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America also has nutty religious cults, a huge pool of assault rifles, a long history of racial strife, an unsustainable suburban living arrangement, and a bunch of unstable drug economies on its southern border.

How anyone could think it's a good bet is beyond my comprehension.

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America also has nutty religious cults, a huge pool of assault rifles, a long history of racial strife, an unsustainable suburban living arrangement, and a bunch of unstable drug economies on its southern border.

How anyone could think it's a good bet is beyond my comprehension.

Gosh, you just described Switzerland!

:lol::lol::lol:

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America also has nutty religious cults, a huge pool of assault rifles, a long history of racial strife, an unsustainable suburban living arrangement, and a bunch of unstable drug economies on its southern border.

How anyone could think it's a good bet is beyond my comprehension.

We have nutty religious cults, lots of guns and knives, are inherently bigoted, the most corrupt banks and politicians in the democratic political sphere.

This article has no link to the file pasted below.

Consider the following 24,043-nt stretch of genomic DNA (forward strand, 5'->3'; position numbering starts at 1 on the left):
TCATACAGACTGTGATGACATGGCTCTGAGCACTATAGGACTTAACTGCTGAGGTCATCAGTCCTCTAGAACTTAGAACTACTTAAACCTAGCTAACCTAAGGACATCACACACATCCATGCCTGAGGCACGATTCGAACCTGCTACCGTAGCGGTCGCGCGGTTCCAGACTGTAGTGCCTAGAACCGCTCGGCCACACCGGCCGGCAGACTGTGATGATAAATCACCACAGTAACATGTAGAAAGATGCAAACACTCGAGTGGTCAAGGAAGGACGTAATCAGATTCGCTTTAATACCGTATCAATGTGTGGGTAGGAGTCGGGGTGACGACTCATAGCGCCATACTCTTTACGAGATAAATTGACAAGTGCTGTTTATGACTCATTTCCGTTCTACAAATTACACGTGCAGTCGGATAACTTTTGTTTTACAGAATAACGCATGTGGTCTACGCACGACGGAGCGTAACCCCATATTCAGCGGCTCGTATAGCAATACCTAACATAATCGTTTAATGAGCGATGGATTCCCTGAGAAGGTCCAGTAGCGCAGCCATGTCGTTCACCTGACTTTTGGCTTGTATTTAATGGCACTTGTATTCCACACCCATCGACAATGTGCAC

The average Briton is out of work, drinks too much, is overweight, and has a poor/non education. Not much difference there I’d say.

In America you have more social mobility than the UK, plus you get the chance to start over again. You fail here, and you are done for life.

It's easy to point out the Yanks faults dude, but without them you'd be speaking German. Your response just epitomises the tunnel vision and bigotry which is so prevalent in this little island nation. Break out of the mold.

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We have nutty religious cults, lots of guns and knives, are inherently bigoted, the most corrupt banks and politicians in the democratic political sphere.